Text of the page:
Practice Cultivating Meaning and Purpose
The terms meaning and purpose often appear together. For our discussion here, I would frame their relationship this way: acting with purpose entails taking an action that is of sufficient importance that it gives your life meaning.
Living with purpose and an active search for meaning is beneficial in many ways. It builds mastery and is among the many practices I describe that dramatically improve subjective well-being, obviating the need for antidepressants in all but those suffering with genuine major depressive disorder.
Finding Meaning in Illness
Throughout history, people have searched for meaning and purpose after acquiring a disease because, for many, the possibility of simply being a victim of bad luck is simply unacceptable. Quite often, patients have attributed supernatural causes to the disease and interpreted it as just punishment for unacceptable behavior or even impure thoughts. Sometimes when a family member got sick, it brought the family together, which was often interpreted as divine intervention. It is still very common to search for some meaning in disease. Many people have found that illness serves to teach them how to have greater appreciation for all the good things in their lives that they previously took for granted.
Sometimes the meaning we ascribe to an illness catalyzes physical, psychological, and emotional healing. When we view an illness as a chance to examine our lives and take action in line with our authentic life values, it serves as an opportunity rather than as some terrible thing that has victimized us. Imbuing the illness with meaning is self-empowering, enabling us to rearrange our lives to better conform to our life values. In doing so, we not only catalyze all our natural physiological healing mechanisms; we develop a sense of being in control of our lives.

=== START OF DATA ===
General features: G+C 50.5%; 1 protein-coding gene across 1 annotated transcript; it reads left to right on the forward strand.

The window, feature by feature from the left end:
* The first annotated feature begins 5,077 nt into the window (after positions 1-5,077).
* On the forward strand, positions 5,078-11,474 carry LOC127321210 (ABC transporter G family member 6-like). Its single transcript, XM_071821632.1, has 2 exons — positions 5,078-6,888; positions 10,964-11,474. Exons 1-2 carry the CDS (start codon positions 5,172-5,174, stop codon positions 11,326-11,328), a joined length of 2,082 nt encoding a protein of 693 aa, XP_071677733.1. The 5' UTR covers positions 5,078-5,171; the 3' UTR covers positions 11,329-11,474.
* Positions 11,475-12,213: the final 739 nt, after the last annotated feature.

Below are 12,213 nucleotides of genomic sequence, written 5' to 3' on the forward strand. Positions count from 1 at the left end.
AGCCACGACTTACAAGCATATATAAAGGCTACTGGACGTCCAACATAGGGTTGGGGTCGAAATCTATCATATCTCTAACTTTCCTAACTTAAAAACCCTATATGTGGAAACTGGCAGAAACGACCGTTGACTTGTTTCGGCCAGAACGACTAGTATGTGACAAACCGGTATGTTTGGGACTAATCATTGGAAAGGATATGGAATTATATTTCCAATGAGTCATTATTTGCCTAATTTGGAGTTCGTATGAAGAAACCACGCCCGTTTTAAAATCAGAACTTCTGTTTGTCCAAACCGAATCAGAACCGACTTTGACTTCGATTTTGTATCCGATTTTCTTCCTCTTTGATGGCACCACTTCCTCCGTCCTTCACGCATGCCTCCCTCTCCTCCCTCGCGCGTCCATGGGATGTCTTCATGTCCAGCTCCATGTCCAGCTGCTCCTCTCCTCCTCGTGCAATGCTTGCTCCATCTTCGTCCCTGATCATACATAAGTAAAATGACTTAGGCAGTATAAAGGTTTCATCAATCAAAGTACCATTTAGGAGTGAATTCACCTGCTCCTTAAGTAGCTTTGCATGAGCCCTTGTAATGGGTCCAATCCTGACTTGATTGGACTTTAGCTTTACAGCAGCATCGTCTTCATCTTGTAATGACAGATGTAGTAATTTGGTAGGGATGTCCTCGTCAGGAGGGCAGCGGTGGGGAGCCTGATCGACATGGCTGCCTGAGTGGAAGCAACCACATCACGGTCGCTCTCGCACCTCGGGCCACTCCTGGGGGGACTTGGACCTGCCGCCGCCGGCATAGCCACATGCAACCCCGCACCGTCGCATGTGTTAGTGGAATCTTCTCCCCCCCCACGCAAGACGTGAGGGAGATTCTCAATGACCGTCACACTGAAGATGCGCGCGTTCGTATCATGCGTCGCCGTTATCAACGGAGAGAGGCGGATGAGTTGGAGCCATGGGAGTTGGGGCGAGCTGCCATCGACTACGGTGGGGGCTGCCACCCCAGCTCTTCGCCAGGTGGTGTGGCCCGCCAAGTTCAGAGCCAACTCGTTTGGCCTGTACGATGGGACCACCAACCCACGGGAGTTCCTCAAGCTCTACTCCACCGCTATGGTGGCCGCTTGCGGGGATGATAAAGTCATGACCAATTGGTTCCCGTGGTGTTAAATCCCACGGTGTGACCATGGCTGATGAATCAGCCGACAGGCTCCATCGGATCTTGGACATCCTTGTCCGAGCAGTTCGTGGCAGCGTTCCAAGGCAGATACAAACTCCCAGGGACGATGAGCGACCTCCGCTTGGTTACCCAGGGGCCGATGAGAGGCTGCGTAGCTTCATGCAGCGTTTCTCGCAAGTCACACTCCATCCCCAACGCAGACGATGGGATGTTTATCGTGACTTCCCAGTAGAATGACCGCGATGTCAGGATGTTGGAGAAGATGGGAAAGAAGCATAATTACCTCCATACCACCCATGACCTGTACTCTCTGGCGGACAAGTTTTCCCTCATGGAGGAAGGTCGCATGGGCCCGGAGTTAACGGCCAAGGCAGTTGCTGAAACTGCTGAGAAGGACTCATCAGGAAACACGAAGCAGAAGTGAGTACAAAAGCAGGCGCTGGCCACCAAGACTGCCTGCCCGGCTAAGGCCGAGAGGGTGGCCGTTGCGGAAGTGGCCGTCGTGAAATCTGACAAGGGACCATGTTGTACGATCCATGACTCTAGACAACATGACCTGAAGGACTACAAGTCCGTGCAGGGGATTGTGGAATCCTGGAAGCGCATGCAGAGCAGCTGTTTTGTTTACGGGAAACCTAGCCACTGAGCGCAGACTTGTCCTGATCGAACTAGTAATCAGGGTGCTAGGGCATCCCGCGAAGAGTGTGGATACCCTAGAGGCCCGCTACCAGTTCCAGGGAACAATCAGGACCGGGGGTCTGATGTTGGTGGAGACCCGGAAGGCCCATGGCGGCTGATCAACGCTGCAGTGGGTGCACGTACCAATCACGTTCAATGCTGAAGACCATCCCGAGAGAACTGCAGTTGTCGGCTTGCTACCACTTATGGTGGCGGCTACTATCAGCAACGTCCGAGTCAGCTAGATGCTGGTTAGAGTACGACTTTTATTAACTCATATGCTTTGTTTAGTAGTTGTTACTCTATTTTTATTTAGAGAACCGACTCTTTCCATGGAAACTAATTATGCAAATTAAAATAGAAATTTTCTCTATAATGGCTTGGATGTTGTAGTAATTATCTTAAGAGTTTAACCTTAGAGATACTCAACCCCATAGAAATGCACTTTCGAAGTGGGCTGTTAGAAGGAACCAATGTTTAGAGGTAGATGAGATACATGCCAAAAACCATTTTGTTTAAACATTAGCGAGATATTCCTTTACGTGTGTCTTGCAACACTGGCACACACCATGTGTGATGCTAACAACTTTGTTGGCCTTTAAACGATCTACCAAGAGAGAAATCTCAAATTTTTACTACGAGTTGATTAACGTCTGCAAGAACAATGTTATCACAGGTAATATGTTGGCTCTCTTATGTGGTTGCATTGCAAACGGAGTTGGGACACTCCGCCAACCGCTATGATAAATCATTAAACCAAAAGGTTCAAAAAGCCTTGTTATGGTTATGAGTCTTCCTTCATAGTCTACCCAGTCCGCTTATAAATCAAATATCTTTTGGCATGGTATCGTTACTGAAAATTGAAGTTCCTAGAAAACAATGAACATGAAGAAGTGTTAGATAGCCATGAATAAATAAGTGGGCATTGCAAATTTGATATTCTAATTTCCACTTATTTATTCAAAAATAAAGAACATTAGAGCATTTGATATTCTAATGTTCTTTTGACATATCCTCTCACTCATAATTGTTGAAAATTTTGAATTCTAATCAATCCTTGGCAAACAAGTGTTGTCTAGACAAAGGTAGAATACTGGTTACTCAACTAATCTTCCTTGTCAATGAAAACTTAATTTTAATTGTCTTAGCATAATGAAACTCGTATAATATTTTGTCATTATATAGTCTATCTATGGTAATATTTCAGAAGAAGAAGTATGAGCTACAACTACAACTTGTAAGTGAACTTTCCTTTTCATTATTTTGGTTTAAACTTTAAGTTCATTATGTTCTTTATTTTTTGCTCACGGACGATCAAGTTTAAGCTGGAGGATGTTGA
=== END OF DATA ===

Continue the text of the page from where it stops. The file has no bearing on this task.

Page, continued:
No one can predict the degree to which a debilitating disease will prevent someone else from living a meaningful life. Theoretical physicist and ALS patient Stephen Hawking has found a way to live with meaning and purpose despite unimaginably extreme quadriplegia. Perhaps this is why he is still alive after well over four decades of living with a disease that normally kills in a few short years.
Researchers have observed and studied this phenomenon of finding meaning in illness. Dr. Lawrence LeShan and Dr. Carl Simonton found that living with a serious disease, especially one that is life threatening, often leads to a renegotiation of life values and priorities, which eventuates in a new search for meaning and purpose—of both the diagnosis and life in general. Behavioral medicine researcher Roger Katz discovered that an active search for the benefits of having a disease—the proverbial silver linings—leads to greater compassion for others and a greater willingness to openly express feelings. And psychooncology researcher Sharon Manne and her team discovered that this search often results in a greater appreciation of one’s own inner strengths as well as the greater possibilities in life—all of which add up to living more vibrantly and with greater enthusiasm.